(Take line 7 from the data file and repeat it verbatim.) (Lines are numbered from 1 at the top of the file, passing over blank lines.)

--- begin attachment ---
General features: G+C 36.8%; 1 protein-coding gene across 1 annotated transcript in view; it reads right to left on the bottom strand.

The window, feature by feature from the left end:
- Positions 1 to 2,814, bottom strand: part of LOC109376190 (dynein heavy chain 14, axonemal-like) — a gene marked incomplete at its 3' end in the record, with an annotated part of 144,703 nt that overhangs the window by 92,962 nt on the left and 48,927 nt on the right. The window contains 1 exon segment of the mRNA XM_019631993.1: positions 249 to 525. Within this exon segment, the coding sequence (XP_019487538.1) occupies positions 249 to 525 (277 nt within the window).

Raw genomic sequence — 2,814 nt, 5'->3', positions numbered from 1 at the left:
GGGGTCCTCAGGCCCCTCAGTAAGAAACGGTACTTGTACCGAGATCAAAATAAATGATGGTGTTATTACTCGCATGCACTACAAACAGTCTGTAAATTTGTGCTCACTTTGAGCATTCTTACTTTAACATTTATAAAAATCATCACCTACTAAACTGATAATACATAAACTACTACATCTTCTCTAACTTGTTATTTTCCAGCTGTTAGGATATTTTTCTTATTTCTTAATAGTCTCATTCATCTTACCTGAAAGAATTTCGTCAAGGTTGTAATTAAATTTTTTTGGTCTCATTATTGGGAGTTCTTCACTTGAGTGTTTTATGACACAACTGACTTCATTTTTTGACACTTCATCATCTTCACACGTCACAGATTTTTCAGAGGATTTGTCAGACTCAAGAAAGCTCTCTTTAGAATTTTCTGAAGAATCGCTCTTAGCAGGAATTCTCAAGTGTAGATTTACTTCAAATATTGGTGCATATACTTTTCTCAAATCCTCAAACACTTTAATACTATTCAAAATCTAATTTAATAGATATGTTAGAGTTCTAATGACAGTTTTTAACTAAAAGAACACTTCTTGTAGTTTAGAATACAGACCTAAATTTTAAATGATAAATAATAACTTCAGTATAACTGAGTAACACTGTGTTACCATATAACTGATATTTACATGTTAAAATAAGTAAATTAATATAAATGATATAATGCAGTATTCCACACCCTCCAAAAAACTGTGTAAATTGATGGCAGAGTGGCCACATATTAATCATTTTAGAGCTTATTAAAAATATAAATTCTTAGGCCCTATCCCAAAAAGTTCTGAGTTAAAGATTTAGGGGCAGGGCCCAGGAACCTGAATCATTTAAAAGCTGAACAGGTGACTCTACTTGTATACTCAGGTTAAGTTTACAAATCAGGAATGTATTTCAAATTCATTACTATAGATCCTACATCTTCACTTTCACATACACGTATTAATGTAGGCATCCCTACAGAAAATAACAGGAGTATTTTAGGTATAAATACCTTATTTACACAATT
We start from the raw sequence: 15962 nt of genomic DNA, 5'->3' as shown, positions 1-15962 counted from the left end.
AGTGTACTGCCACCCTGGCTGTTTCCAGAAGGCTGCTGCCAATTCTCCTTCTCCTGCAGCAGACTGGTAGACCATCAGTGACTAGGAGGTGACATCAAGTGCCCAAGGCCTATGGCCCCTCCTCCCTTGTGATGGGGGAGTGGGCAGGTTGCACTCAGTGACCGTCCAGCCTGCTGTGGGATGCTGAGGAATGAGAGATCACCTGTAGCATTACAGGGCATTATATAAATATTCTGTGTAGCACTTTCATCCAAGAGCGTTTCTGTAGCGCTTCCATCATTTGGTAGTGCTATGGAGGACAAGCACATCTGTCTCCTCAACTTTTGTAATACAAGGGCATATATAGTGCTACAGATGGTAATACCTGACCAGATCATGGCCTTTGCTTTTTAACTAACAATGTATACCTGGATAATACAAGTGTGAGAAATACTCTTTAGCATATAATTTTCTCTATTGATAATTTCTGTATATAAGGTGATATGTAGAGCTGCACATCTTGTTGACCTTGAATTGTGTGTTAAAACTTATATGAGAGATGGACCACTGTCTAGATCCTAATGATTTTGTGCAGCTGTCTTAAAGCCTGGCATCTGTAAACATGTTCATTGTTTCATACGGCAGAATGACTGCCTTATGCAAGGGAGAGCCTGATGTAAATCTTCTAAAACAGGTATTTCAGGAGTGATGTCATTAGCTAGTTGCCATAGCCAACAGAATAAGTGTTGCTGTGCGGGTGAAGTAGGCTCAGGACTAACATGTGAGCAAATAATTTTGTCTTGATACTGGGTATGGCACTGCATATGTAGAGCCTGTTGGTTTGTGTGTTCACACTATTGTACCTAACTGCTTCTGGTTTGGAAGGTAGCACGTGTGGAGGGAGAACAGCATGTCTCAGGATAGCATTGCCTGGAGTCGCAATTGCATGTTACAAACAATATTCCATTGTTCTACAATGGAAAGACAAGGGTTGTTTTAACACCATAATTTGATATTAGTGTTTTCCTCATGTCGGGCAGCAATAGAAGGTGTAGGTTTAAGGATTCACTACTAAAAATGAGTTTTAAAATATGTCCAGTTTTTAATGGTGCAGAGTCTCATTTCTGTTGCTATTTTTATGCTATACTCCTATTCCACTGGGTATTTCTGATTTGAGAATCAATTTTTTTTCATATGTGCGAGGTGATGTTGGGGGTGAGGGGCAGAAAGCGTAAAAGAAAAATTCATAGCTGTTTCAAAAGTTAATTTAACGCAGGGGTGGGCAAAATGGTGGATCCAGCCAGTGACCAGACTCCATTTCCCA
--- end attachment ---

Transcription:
AGTGTACTGCCACCCTGGCTGTTTCCAGAAGGCTGCTGCCAATTCTCCTTCTCCTGCAGCAGACTGGTAGACCATCAGTGACTAGGAGGTGACATCAAGTGCCCAAGGCCTATGGCCCCTCCTCCCTTGTGATGGGGGAGTGGGCAGGTTGCACTCAGTGACCGTCCAGCCTGCTGTGGGATGCTGAGGAATGAGAGATCACCTGTAGCATTACAGGGCATTATATAAATATTCTGTGTAGCACTTTCATCCAAGAGCGTTTCTGTAGCGCTTCCATCATTTGGTAGTGCTATGGAGGACAAGCACATCTGTCTCCTCAACTTTTGTAATACAAGGGCATATATAGTGCTACAGATGGTAATACCTGACCAGATCATGGCCTTTGCTTTTTAACTAACAATGTATACCTGGATAATACAAGTGTGAGAAATACTCTTTAGCATATAATTTTCTCTATTGATAATTTCTGTATATAAGGTGATATGTAGAGCTGCACATCTTGTTGACCTTGAATTGTGTGTTAAAACTTATATGAGAGATGGACCACTGTCTAGATCCTAATGATTTTGTGCAGCTGTCTTAAAGCCTGGCATCTGTAAACATGTTCATTGTTTCATACGGCAGAATGACTGCCTTATGCAAGGGAGAGCCTGATGTAAATCTTCTAAAACAGGTATTTCAGGAGTGATGTCATTAGCTAGTTGCCATAGCCAACAGAATAAGTGTTGCTGTGCGGGTGAAGTAGGCTCAGGACTAACATGTGAGCAAATAATTTTGTCTTGATACTGGGTATGGCACTGCATATGTAGAGCCTGTTGGTTTGTGTGTTCACACTATTGTACCTAACTGCTTCTGGTTTGGAAGGTAGCACGTGTGGAGGGAGAACAGCATGTCTCAGGATAGCATTGCCTGGAGTCGCAATTGCATGTTACAAACAATATTCCATTGTTCTACAATGGAAAGACAAGGGTTGTTTTAACACCATAATTTGATATTAGTGTTTTCCTCATGTCGGGCAGCAATAGAAGGTGTAGGTTTAAGGATTCACTACTAAAAATGAGTTTTAAAATATGTCCAGTTTTTAATGGTGCAGAGTCTCATTTCTGTTGCTATTTTTATGCTATACTCCTATTCCACTGGGTATTTCTGATTTGAGAATCAATTTTTTTTCATATGTGCGAGGTGATGTTGGGGGTGAGGGGCAGAAAGCGTAAAAGAAAAATTCATAGCTGTTTCAAAAGTTAATTTAACGCAGGGGTGGGCAAAATGGTGGATCCAGCCAGTGACCAGACTCCATTTCCCA